The 100 Greatest Cardinals: 61-70
NOTE: The BND has endeavored to identify an objective list of the top 100 St. Louis Cardinals players of all time, based on statistical formulas developed through sabermetrics. We’ll count down the list daily, player by player, until April 4, the day of the Cardinals’ 2019 home opener. The running list and player bios can be found at bnd.com.
NO. 56: MILLER HUGGINS
Huggins had fallen in love the the game playing in the sandlot leagues around his hometown in Ohio, but had to hide his enthusiasm from his stern father who regarded play of any kind as time wasted. He also had to endure teasing because of his slight stature, which scorecards and programs of the day generously listed at 5-foot-6 and 140 pounds. Those who knew Huggins would later say he didn’t stand an inch taller than 5-foot-2.
But, as a smooth second baseman and a tough out at the dish, Huggins played well beyond his size. A former law student at the University of Cincinnati, he helped himself with a clever mind and a strategic approach to the game. He was adept at pulling off the hidden-ball trick, luring runners off base as if waiting for the pitcher to make his delivery, then tagging them out when their lead got too big.
He also trained himself to hit left handed just to reduce the number of steps his short legs had to take on the way to first base.
Through effort and baseball smarts, Huggins eventually earned the respect of his teammates and opponents alike, though they still saddled him with nicknames like “Mighty Mite.”
By 1910, he had played six seasons with his hometown Cincinnati Reds before, but was traded to Britton’s St. Louis club in exchange for veteran pitcher Fred Beebe and infielder Alan Storke. It was a curious trade as far as the Cincinnati fans were concerned, especially since Reds Manager Clark Griffith had already commented that “No matter who I get for Miller Huggins, I’d be cheated.”
Huggins, 32 by this time, went on to have his best seasons as the Cardinals second baseman. He hit for good enough average, but reaching base and crossing the plate were Huggins’ calling card.
In 1910, his .399 OBP was helped along by a National League-best 116 walks. The year after, he batted just .261, but had a .385 on-base percentage and scored 106 runs, earning him votes for MVP. In 1913, he reached base at a .432 clip to lead the NL and his 14 errors were the fewest among the league’s second basemen.
In seven seasons with the Cardinals, Huggins batted a respectable .270 with a .402 on-base percentage and he averaged 98 runs scored per season.
After a sixth-place finish in 1912, during which the Cardinals went a miserable 63-90, the Manager and Hall of Fame catcher Roger Bresnahan tried to trade Huggins. Britton didn’t just veto the deal, she fired Bresnahan and replaced him with Huggins, who stayed on five seasons as player-manager.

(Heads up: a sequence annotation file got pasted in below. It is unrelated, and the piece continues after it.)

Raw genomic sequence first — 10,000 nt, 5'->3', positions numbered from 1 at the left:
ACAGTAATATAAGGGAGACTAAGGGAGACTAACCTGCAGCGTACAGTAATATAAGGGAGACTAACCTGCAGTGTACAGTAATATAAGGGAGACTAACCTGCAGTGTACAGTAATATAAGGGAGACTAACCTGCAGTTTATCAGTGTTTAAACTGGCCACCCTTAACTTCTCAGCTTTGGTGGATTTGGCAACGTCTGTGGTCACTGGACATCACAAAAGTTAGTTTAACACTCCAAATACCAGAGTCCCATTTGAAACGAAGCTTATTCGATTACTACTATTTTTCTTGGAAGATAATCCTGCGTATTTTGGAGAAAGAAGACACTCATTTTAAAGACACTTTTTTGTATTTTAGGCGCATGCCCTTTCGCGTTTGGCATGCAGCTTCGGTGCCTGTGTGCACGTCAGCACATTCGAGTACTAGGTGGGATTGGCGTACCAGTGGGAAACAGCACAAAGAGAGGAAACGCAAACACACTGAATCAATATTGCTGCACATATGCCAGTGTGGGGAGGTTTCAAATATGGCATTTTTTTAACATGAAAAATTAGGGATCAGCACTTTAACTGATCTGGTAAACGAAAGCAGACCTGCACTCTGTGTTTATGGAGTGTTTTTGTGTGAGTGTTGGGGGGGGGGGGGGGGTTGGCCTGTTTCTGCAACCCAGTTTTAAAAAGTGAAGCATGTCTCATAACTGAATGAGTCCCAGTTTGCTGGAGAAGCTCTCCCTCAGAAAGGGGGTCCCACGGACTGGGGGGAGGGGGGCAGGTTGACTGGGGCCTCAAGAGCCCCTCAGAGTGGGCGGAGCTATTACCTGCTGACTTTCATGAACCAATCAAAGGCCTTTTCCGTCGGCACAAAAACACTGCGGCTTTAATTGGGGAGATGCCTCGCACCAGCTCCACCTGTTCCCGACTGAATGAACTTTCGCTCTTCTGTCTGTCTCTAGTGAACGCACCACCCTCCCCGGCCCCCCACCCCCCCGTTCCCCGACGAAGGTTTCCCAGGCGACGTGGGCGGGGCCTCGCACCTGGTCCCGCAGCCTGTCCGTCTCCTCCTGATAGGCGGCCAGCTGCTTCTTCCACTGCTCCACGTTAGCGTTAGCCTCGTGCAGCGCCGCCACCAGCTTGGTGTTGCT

He led St. Louis to just two winning seasons, but had things moving in the right direction by 1916 with the signing of a good-hitting rookie infielder named Rogers Hornsby.
Mrs. Britton, the first female owner of a professional sports franchise, promised Huggins the right to first refusal should she ever decide to put the Cardinals on the selling block. When the opportunity arose, Huggins went home to Cincinnati to drum up some financial assistance. While he was gone, Britton sold out instead to a group of St. Louis-based investors led by businessman Sam Breadon who, in turn, hired Branch Rickey away from the St. Louis Browns to run his ballclub.
Huggins was stung by the betrayal, but dutifully led the Cardinals to 82 wins and a third place finish in 1917.
Rickey offered to double his salary and pay him a share of club profits if he stayed on as manager. Huggins felt he deserved a share larger than the Cardinals’ board of directors would agree to and he, instead, accepted an offer to manage the New York Yankees.
The rest of the story goes down in baseball legend. The serious-minded Huggins became a famous foil to Babe Ruth, a talented and undisciplined superstar, and in 12 seasons with the Yankees, won 1,067 games with a .597 winning percentage, including six American League pennants and three World Series championships.
He died prematurely on Sept. 25, 1929, less than two weeks before the end of the season and his dream of team ownership unfulfilled. Huggins was inducted into the Baseball Hall of Fame in 1964.
SEASONS IN ST. LOUIS: 1910-1917
.270/.402/.319 with Cardinals | 97 runs per season | 19.1 WAR | HOF ‘64
TOP 100 SCORE: 2.93